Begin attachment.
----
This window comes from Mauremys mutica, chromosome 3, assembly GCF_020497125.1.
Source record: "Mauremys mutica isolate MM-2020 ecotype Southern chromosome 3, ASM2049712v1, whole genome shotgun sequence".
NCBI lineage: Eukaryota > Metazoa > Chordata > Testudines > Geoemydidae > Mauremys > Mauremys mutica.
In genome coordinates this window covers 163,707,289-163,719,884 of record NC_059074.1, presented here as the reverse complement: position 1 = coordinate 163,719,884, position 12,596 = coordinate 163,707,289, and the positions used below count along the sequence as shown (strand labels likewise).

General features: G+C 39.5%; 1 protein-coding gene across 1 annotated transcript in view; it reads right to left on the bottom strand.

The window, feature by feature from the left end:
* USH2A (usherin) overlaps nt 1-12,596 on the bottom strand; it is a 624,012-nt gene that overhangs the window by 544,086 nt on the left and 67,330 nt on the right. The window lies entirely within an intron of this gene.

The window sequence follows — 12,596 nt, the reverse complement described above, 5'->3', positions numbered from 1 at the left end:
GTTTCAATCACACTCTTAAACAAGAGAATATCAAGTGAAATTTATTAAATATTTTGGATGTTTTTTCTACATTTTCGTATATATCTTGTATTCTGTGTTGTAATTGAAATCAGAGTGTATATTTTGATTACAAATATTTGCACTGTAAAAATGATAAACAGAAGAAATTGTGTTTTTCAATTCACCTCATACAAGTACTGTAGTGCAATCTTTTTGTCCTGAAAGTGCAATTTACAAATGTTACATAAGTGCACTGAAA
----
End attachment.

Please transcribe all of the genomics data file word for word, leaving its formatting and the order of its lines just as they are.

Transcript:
This window comes from Mauremys mutica, chromosome 3, assembly GCF_020497125.1.
Source record: "Mauremys mutica isolate MM-2020 ecotype Southern chromosome 3, ASM2049712v1, whole genome shotgun sequence".
NCBI lineage: Eukaryota > Metazoa > Chordata > Testudines > Geoemydidae > Mauremys > Mauremys mutica.
In genome coordinates this window covers 163,707,289-163,719,884 of record NC_059074.1, presented here as the reverse complement: position 1 = coordinate 163,719,884, position 12,596 = coordinate 163,707,289, and the positions used below count along the sequence as shown (strand labels likewise).

General features: G+C 39.5%; 1 protein-coding gene across 1 annotated transcript in view; it reads right to left on the bottom strand.

The window, feature by feature from the left end:
* USH2A (usherin) overlaps nt 1-12,596 on the bottom strand; it is a 624,012-nt gene that overhangs the window by 544,086 nt on the left and 67,330 nt on the right. The window lies entirely within an intron of this gene.

The window sequence follows — 12,596 nt, the reverse complement described above, 5'->3', positions numbered from 1 at the left end:
GTTTCAATCACACTCTTAAACAAGAGAATATCAAGTGAAATTTATTAAATATTTTGGATGTTTTTTCTACATTTTCGTATATATCTTGTATTCTGTGTTGTAATTGAAATCAGAGTGTATATTTTGATTACAAATATTTGCACTGTAAAAATGATAAACAGAAGAAATTGTGTTTTTCAATTCACCTCATACAAGTACTGTAGTGCAATCTTTTTGTCCTGAAAGTGCAATTTACAAATGTTACATAAGTGCACTGAAA